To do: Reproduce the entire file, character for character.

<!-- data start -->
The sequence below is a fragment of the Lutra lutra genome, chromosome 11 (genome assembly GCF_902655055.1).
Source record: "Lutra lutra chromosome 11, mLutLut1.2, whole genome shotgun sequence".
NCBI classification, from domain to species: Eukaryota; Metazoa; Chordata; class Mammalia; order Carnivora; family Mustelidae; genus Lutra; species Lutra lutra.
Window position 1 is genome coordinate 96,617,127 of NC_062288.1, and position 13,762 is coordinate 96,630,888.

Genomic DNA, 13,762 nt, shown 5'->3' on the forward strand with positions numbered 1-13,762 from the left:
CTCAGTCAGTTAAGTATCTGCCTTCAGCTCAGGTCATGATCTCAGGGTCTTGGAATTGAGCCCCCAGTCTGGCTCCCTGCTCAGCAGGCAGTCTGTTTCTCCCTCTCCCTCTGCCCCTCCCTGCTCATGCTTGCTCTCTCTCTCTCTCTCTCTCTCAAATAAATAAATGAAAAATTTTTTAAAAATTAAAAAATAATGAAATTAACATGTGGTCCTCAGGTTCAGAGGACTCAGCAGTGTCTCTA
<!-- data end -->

The sequence below is a fragment of the Lutra lutra genome, chromosome 11 (genome assembly GCF_902655055.1).
Source record: "Lutra lutra chromosome 11, mLutLut1.2, whole genome shotgun sequence".
NCBI classification, from domain to species: Eukaryota; Metazoa; Chordata; class Mammalia; order Carnivora; family Mustelidae; genus Lutra; species Lutra lutra.
Window position 1 is genome coordinate 96,617,127 of NC_062288.1, and position 13,762 is coordinate 96,630,888.

Genomic DNA, 13,762 nt, shown 5'->3' on the forward strand with positions numbered 1-13,762 from the left:
CTCAGTCAGTTAAGTATCTGCCTTCAGCTCAGGTCATGATCTCAGGGTCTTGGAATTGAGCCCCCAGTCTGGCTCCCTGCTCAGCAGGCAGTCTGTTTCTCCCTCTCCCTCTGCCCCTCCCTGCTCATGCTTGCTCTCTCTCTCTCTCTCTCTCTCAAATAAATAAATGAAAAATTTTTTAAAAATTAAAAAATAATGAAATTAACATGTGGTCCTCAGGTTCAGAGGACTCAGCAGTGTCTCTA